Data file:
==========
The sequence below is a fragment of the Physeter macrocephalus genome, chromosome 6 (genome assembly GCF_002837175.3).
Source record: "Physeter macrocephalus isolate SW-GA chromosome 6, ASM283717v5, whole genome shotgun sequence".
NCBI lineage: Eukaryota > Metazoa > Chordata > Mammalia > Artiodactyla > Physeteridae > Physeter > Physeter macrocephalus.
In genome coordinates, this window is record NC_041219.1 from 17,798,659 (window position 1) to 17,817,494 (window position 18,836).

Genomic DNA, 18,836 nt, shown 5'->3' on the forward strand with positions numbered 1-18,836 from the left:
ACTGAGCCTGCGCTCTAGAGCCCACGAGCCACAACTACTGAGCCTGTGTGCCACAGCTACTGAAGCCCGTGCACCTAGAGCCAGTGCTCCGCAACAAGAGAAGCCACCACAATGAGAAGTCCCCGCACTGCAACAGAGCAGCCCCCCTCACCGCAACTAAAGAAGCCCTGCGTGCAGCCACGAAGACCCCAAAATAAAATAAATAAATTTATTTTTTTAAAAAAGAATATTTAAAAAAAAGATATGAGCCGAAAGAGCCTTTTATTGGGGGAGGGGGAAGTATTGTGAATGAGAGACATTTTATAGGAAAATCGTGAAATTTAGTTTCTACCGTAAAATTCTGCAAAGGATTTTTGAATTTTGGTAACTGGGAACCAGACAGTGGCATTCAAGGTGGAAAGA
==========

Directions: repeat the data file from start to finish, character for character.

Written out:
The sequence below is a fragment of the Physeter macrocephalus genome, chromosome 6 (genome assembly GCF_002837175.3).
Source record: "Physeter macrocephalus isolate SW-GA chromosome 6, ASM283717v5, whole genome shotgun sequence".
NCBI lineage: Eukaryota > Metazoa > Chordata > Mammalia > Artiodactyla > Physeteridae > Physeter > Physeter macrocephalus.
In genome coordinates, this window is record NC_041219.1 from 17,798,659 (window position 1) to 17,817,494 (window position 18,836).

Genomic DNA, 18,836 nt, shown 5'->3' on the forward strand with positions numbered 1-18,836 from the left:
ACTGAGCCTGCGCTCTAGAGCCCACGAGCCACAACTACTGAGCCTGTGTGCCACAGCTACTGAAGCCCGTGCACCTAGAGCCAGTGCTCCGCAACAAGAGAAGCCACCACAATGAGAAGTCCCCGCACTGCAACAGAGCAGCCCCCCTCACCGCAACTAAAGAAGCCCTGCGTGCAGCCACGAAGACCCCAAAATAAAATAAATAAATTTATTTTTTTAAAAAAGAATATTTAAAAAAAAGATATGAGCCGAAAGAGCCTTTTATTGGGGGAGGGGGAAGTATTGTGAATGAGAGACATTTTATAGGAAAATCGTGAAATTTAGTTTCTACCGTAAAATTCTGCAAAGGATTTTTGAATTTTGGTAACTGGGAACCAGACAGTGGCATTCAAGGTGGAAAGA